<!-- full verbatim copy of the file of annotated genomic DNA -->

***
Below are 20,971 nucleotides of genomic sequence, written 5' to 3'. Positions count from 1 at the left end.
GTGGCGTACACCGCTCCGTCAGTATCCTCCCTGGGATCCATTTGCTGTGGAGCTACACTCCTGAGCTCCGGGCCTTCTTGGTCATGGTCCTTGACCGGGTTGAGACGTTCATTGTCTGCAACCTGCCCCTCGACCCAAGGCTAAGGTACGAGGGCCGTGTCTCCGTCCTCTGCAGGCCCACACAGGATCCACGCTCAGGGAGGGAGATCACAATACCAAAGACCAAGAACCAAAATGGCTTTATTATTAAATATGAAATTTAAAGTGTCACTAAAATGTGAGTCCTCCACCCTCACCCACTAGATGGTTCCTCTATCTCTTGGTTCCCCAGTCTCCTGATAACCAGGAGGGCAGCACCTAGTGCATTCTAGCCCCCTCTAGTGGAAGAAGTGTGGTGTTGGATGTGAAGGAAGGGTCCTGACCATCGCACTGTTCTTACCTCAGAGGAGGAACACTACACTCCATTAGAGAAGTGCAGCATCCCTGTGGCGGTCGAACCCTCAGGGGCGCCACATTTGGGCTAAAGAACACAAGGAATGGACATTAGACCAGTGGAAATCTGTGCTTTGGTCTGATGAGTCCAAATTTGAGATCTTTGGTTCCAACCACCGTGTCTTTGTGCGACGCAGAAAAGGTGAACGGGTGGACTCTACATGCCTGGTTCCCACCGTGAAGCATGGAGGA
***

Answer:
Below are 20,971 nucleotides of genomic sequence, written 5' to 3'. Positions count from 1 at the left end.
GTGGCGTACACCGCTCCGTCAGTATCCTCCCTGGGATCCATTTGCTGTGGAGCTACACTCCTGAGCTCCGGGCCTTCTTGGTCATGGTCCTTGACCGGGTTGAGACGTTCATTGTCTGCAACCTGCCCCTCGACCCAAGGCTAAGGTACGAGGGCCGTGTCTCCGTCCTCTGCAGGCCCACACAGGATCCACGCTCAGGGAGGGAGATCACAATACCAAAGACCAAGAACCAAAATGGCTTTATTATTAAATATGAAATTTAAAGTGTCACTAAAATGTGAGTCCTCCACCCTCACCCACTAGATGGTTCCTCTATCTCTTGGTTCCCCAGTCTCCTGATAACCAGGAGGGCAGCACCTAGTGCATTCTAGCCCCCTCTAGTGGAAGAAGTGTGGTGTTGGATGTGAAGGAAGGGTCCTGACCATCGCACTGTTCTTACCTCAGAGGAGGAACACTACACTCCATTAGAGAAGTGCAGCATCCCTGTGGCGGTCGAACCCTCAGGGGCGCCACATTTGGGCTAAAGAACACAAGGAATGGACATTAGACCAGTGGAAATCTGTGCTTTGGTCTGATGAGTCCAAATTTGAGATCTTTGGTTCCAACCACCGTGTCTTTGTGCGACGCAGAAAAGGTGAACGGGTGGACTCTACATGCCTGGTTCCCACCGTGAAGCATGGAGGA